Workers in North East Lincolnshire and the Lincolnshire coast will get the chance to develop skills in Science, Technology, Engineering and Mathematics (STEM) thanks to a round of funding granted to the University of Lincoln.
The East Coast Skills Fund of £75,000 a year for the next 20 years, established by green energy supplier Orsted, will enable the University to support key organisations in the area seeking to enhance and improve the technical, engineering and problem-solving capabilities of their workforces in response to a shift from low-skilled manual roles to more technical engineering requirements.
Training will take an interactive approach which will see participants working through key industry skills, including building a wind-powered car.
Orsted is a global leader in offshore wind and is currently constructing the world’s largest offshore wind farm off the east coast of the country. Once complete, Hornsea One will be able to generate enough electricity to supply well over one million homes with green electricity.
The University of Lincoln explores the challenges and opportunities of the 21st Century, conducting research and seeking solutions to develop, include and enhance people’s lives, all while respecting the planet and its diversity. The Sustainability agenda is a key priority for the institution, which was recently awarded an EcoCampus Gold Certification for Environmental Management.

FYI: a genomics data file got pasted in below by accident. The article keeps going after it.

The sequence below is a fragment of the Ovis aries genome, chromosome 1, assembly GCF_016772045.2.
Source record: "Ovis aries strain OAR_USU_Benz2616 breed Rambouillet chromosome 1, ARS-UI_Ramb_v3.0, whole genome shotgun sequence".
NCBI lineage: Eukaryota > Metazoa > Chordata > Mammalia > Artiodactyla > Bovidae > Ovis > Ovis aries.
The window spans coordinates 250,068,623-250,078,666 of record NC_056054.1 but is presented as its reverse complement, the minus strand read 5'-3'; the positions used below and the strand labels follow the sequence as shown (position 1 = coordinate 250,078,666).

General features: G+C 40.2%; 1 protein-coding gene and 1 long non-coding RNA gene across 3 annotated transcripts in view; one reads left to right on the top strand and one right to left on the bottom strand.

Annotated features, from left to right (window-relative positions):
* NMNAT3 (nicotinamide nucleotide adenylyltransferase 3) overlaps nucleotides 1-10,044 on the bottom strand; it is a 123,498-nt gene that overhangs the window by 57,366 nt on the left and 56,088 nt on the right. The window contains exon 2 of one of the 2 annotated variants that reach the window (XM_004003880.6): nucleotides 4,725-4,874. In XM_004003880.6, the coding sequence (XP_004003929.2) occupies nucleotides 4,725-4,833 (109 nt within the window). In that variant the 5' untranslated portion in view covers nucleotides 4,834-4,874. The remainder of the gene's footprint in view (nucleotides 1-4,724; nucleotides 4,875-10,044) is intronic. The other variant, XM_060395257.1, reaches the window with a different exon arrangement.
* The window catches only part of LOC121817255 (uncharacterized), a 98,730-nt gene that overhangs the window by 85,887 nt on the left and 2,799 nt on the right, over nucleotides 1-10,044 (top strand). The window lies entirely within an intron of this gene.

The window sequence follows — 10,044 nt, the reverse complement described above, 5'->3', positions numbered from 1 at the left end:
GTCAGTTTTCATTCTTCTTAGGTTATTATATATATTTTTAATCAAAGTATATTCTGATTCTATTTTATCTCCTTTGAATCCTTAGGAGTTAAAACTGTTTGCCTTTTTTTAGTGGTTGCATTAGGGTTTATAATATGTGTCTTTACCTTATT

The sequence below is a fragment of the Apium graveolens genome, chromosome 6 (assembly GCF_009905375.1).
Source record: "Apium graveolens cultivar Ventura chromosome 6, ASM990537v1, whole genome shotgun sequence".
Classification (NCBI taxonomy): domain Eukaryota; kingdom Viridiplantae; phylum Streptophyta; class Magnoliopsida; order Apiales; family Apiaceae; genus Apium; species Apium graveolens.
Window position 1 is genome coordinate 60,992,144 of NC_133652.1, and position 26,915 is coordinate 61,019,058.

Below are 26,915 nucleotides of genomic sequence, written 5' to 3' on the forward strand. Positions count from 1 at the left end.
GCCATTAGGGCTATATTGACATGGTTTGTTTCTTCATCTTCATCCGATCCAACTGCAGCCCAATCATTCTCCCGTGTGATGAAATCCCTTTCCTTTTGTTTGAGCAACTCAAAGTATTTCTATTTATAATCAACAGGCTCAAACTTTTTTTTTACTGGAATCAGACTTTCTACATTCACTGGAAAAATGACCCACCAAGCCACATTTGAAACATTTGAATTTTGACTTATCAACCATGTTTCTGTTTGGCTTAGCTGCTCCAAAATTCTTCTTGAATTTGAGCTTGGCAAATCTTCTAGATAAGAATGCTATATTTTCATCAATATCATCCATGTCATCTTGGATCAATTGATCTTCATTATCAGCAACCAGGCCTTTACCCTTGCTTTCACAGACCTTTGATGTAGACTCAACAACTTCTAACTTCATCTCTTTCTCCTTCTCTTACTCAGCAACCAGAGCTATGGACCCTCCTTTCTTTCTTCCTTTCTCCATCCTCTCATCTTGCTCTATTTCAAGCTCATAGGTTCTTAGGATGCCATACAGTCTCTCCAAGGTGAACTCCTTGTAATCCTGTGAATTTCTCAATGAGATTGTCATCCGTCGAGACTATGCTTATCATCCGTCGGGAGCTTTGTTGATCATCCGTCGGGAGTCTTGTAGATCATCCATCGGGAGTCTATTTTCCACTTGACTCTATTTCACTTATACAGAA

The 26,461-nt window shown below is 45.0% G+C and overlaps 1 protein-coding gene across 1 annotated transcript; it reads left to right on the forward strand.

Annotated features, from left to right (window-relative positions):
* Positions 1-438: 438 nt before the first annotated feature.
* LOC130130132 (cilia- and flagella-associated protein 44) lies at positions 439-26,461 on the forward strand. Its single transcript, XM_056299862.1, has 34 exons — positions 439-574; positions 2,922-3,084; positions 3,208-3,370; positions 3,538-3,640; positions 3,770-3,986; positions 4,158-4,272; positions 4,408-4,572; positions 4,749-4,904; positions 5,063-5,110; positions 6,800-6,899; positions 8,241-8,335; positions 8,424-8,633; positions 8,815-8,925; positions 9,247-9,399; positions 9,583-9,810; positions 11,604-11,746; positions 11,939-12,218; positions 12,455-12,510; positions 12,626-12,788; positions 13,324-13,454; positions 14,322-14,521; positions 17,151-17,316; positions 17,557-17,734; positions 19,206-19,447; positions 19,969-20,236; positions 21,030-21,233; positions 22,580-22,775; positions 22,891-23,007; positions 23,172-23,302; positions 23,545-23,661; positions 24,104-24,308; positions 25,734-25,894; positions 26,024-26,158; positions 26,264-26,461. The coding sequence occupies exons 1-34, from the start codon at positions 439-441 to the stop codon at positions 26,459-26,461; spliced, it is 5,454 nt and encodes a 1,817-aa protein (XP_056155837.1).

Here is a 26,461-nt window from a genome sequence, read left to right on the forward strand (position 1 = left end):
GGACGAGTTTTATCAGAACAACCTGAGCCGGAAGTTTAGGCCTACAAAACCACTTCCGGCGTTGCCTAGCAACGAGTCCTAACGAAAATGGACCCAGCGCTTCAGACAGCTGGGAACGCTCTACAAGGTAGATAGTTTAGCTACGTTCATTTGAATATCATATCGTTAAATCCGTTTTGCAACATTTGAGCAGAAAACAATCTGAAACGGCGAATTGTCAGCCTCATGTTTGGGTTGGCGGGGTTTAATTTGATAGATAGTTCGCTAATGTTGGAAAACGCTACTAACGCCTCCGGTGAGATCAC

Andrew Stevenson, Director of Research and Enterprise at the University of Lincoln said:
“We are dedicated to supporting our local community and are delighted to be partnering with Orsted, a company which shares our passion to empower people and businesses, while taking care of our environment.
We believe that continued development and lifelong learning are key to a sustainable and fulfilled workforce, and look forward to building on the confidence and technical skills of employees in the region through this exciting programme.”
The East Coast Skills Fund will make £75,000 of grants available each year: small grants between £1,000 and £5,000, and larger ones between £5,001 and £50,000. The fund is part of a larger pot of cash totalling £465,000 each year for 20 years.
The first round of grants will be issued in Spring 2020.